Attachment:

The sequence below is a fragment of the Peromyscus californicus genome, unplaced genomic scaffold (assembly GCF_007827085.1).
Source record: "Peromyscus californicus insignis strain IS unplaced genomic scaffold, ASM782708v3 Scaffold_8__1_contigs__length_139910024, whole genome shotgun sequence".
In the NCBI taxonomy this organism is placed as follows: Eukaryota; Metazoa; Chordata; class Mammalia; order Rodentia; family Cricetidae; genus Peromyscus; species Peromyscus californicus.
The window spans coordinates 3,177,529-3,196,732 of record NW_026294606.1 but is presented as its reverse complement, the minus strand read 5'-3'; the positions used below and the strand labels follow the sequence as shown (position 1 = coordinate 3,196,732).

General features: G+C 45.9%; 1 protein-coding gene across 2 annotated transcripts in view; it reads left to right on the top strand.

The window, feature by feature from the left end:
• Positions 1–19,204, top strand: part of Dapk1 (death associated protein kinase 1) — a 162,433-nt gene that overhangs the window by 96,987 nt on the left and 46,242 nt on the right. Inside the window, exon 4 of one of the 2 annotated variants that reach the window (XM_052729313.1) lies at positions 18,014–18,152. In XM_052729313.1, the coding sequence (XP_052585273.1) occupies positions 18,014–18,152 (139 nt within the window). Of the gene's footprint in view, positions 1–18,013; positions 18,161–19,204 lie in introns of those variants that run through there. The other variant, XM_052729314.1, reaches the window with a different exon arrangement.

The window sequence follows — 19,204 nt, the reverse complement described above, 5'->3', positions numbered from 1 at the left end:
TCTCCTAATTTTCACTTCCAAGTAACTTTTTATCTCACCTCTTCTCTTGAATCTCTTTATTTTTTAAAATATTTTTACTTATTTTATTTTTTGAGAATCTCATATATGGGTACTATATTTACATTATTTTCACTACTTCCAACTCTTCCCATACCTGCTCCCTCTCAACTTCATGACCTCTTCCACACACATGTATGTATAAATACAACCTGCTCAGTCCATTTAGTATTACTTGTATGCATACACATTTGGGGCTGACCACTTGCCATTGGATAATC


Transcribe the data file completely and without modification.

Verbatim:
The sequence below is a fragment of the Peromyscus californicus genome, unplaced genomic scaffold (assembly GCF_007827085.1).
Source record: "Peromyscus californicus insignis strain IS unplaced genomic scaffold, ASM782708v3 Scaffold_8__1_contigs__length_139910024, whole genome shotgun sequence".
In the NCBI taxonomy this organism is placed as follows: Eukaryota; Metazoa; Chordata; class Mammalia; order Rodentia; family Cricetidae; genus Peromyscus; species Peromyscus californicus.
The window spans coordinates 3,177,529-3,196,732 of record NW_026294606.1 but is presented as its reverse complement, the minus strand read 5'-3'; the positions used below and the strand labels follow the sequence as shown (position 1 = coordinate 3,196,732).

General features: G+C 45.9%; 1 protein-coding gene across 2 annotated transcripts in view; it reads left to right on the top strand.

The window, feature by feature from the left end:
• Positions 1–19,204, top strand: part of Dapk1 (death associated protein kinase 1) — a 162,433-nt gene that overhangs the window by 96,987 nt on the left and 46,242 nt on the right. Inside the window, exon 4 of one of the 2 annotated variants that reach the window (XM_052729313.1) lies at positions 18,014–18,152. In XM_052729313.1, the coding sequence (XP_052585273.1) occupies positions 18,014–18,152 (139 nt within the window). Of the gene's footprint in view, positions 1–18,013; positions 18,161–19,204 lie in introns of those variants that run through there. The other variant, XM_052729314.1, reaches the window with a different exon arrangement.

The window sequence follows — 19,204 nt, the reverse complement described above, 5'->3', positions numbered from 1 at the left end:
TCTCCTAATTTTCACTTCCAAGTAACTTTTTATCTCACCTCTTCTCTTGAATCTCTTTATTTTTTAAAATATTTTTACTTATTTTATTTTTTGAGAATCTCATATATGGGTACTATATTTACATTATTTTCACTACTTCCAACTCTTCCCATACCTGCTCCCTCTCAACTTCATGACCTCTTCCACACACATGTATGTATAAATACAACCTGCTCAGTCCATTTAGTATTACTTGTATGCATACACATTTGGGGCTGACCACTTGCCATTGGATAATC